Epigenetic gene silencing is increasingly being recognized to contribute to the development of cis- and carboplatin resistance. Auspiciously, the treatment with demethylating agents has been shown to re-sensitize patients to platinum therapy demonstrating that DNA methylation is a critical factor in drug resistance. The most important DNA methyltransferase (DNMT) inhibitors are azacitidine and decitabine (5-aza-2′-deoxycytidine, dacogen). They are hypomethylating analogues of cytidine [Figure 2], and commonly used to treat myelodysplastic, hematological malignancies. Azacitidine was the first drug to demonstrate a survival benefit in a randomized trial for patients with myelodysplastic syndromes[60,61]. The following paragraphs give an overview on methylated genes that affect chemo-resistance.

    Figure 2. Chemical structures of azacitidine and decitabine. Azacitidine is metabolized intracellularly into decitabine

    Cisplatin resistance

    In ovarian cancer, selective epigenetic alterations of distinct biological pathways have been observed during development of platinum resistance. Hypermethylation-mediated repression of cell adhesion and tight junction pathways as well as hypomethylation-mediated activation of the cell growth-promoting pathways PI3K/Akt and TGF-β may contribute to platinum resistance[62]. As the following in vitro and in vivo studies demonstrate, chemo-resistance may be reversible by alteration of DNA methylation which may be an effective strategy to enhance the effectiveness of chemotherapeutic treatment in ovarian cancer.

    High expression of DNMT1 is detected in S-phase of the cell cycle and makes DNMT1 a specific target for DNA methylation inhibition in rapidly dividing cancer cells. Covalent binding of DNMT1 by the nucleoside analogue SGI-110 results in DNMT1 proteolysis[63]. To assess the effects of SGI-110 on chemo-responsive genes silenced by DNA methylation in ovarian cancer, Fang et al.[21] applied pyrosequencing. In vitro, they demonstrated that SGI-110 re-sensitized a range of cisplatin-resistant ovarian cancer cells, and induced significant demethylation and re-expression of tumor suppressor genes, differentiation-associated genes and even, putative drivers of ovarian cancer cisplatin resistance. In vivo, pyrosequencing of ovarian cancer xenografts confirmed that SGI-110 caused both global (LINE1 repetitive sequences) and gene-specific hypomethylation, including the tumor suppressor gene Ras Association Domain Family 1 (RASSF1A), the assumed drivers of ovarian cancer cisplatin resistance and the zinc finger protein ZIC1, the differentiation-associated genes HOXA10 and HOXA11 and the transcription factor STAT5B, as well as the DNA mismatch repair gene MLH1. The methylation of MLH1 in resistant cells has been investigated by several laboratories. Using genome-wide DNA methylation profiling, Zeller et al.[22] identified genes becoming hypermethylated in chemo-resistant ovarian cancer cells. In particular, they found that MLH1 had a direct role in conferring cisplatin sensitivity when reintroduced into cells in vitro. These findings supported previous observations from Strathdee et al.[23], 20 years ago. DNMT activity and thus, DNA methylation are regulated by the epidermal growth factor receptor (EGFR)[64]. Granados et al.[65] examined whether cisplatin induces EGFR mediated changes in DNA methylation that are associated with the development of cisplatin resistance. Acute cisplatin treatment activated EGFR and downstream signaling pathways, as well as induced an EGFR-mediated increase in DNMT activity. This led to an increase in global DNA methylation in cisplatin resistant cells. During repeated cisplatin treatments, EGFR inhibition re-sensitized the cells to cisplatin and inhibited increases in DNA methylation and DNMT activity.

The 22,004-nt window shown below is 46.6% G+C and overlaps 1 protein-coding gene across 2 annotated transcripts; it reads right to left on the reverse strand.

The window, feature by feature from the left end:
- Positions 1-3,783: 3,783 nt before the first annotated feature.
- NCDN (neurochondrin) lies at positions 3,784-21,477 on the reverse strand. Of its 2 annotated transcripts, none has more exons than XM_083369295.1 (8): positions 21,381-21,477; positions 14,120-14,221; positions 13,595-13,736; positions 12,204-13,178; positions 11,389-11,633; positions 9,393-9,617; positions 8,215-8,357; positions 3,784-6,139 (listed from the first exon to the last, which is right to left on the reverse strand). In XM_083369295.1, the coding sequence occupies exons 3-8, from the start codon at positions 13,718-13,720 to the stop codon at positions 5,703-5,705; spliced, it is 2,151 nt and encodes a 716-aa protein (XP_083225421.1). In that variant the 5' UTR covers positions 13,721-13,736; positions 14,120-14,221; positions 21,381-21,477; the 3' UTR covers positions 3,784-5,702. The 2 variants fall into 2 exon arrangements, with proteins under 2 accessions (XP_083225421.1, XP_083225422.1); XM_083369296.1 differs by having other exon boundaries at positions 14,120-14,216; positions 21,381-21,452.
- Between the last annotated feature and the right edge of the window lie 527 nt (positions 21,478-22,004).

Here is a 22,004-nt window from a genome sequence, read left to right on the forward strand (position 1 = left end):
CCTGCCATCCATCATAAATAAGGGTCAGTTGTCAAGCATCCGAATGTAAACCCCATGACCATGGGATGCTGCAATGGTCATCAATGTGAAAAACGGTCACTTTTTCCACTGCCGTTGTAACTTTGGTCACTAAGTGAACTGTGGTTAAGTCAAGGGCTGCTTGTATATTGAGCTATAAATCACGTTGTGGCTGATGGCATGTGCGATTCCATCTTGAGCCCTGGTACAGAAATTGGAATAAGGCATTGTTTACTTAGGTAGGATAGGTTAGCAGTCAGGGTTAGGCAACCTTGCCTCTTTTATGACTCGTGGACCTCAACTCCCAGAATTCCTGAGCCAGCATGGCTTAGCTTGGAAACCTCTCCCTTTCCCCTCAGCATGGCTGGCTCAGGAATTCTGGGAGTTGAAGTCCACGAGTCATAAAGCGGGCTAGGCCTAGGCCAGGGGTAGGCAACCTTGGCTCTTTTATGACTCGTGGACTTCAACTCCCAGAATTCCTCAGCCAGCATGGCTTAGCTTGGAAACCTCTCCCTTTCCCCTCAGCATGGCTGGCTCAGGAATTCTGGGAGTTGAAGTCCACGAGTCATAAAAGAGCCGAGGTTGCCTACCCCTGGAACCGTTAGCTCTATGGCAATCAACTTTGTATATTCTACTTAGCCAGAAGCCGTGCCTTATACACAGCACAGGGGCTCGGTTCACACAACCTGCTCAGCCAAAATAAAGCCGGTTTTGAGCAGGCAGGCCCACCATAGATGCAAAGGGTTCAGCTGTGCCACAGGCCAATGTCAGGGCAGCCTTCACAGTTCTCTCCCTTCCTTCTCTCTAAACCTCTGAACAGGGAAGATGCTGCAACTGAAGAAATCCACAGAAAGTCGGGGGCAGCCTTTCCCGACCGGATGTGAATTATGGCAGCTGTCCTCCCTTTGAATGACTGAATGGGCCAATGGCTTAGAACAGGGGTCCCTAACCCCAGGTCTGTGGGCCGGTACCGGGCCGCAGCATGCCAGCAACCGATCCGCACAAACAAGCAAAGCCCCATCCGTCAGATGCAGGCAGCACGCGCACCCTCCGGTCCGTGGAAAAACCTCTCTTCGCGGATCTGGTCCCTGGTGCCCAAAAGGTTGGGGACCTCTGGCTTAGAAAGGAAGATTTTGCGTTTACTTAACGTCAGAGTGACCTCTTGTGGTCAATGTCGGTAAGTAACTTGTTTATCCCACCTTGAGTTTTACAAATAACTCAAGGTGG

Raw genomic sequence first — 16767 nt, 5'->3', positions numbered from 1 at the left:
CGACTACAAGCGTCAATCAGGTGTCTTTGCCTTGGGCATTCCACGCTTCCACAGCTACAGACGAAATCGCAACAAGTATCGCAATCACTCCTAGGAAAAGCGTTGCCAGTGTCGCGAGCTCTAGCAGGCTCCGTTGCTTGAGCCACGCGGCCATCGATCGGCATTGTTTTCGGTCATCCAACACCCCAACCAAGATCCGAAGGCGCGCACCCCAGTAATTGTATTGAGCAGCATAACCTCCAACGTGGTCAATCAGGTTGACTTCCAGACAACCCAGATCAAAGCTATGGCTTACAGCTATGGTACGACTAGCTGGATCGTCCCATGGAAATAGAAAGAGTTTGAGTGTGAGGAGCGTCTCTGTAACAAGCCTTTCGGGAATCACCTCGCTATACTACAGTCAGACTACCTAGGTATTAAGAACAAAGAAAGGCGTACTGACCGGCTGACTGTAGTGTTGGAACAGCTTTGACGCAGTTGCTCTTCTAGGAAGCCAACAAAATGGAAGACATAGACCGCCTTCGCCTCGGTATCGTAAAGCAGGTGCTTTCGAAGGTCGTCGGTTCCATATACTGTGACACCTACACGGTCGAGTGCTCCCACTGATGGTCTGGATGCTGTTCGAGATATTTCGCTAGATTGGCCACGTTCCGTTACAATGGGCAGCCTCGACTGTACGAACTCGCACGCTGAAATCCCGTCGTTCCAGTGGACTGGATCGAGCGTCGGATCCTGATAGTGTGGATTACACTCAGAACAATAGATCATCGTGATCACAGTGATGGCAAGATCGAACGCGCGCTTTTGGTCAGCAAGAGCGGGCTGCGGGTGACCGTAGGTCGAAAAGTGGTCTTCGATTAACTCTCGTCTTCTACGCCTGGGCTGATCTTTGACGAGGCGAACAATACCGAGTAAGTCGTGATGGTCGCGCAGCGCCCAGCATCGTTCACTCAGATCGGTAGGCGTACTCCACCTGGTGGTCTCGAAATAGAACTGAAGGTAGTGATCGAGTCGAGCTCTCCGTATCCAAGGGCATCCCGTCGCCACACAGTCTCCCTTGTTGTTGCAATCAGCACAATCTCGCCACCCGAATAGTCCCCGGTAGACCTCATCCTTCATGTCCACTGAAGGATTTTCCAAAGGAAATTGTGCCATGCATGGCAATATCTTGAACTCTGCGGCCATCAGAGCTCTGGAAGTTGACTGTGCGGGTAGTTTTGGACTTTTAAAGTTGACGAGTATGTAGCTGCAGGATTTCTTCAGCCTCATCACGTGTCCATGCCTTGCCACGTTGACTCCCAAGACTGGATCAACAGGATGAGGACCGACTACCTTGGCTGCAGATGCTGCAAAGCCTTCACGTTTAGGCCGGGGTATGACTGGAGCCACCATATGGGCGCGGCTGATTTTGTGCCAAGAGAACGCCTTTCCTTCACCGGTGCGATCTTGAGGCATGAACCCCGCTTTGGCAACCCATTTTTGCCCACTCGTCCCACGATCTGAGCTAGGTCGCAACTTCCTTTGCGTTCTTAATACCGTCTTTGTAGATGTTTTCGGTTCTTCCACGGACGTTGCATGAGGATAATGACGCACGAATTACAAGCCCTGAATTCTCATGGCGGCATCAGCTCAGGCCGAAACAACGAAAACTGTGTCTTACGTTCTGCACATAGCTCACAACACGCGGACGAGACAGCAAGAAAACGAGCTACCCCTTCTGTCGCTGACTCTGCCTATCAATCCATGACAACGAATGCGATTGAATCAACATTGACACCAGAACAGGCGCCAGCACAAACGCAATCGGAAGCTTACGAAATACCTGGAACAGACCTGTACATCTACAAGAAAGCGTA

The ten-eleven translocation (TET) family of dioxygenases comprising TET1/2/3 is involved in DNA demethylation. Using cisplatin-sensitive and cisplatin-resistant ovarian cancer cell models, Han et al.[20] detected that TET1 was significantly upregulated in cisplatin-resistant ovarian cancer cells compared with cisplatin-sensitive cells. Its ectopic cell expression promoted cisplatin resistance and decreased cytotoxicity induced by cisplatin via active DNA demethylation of vimentin, resulting in partial EMT.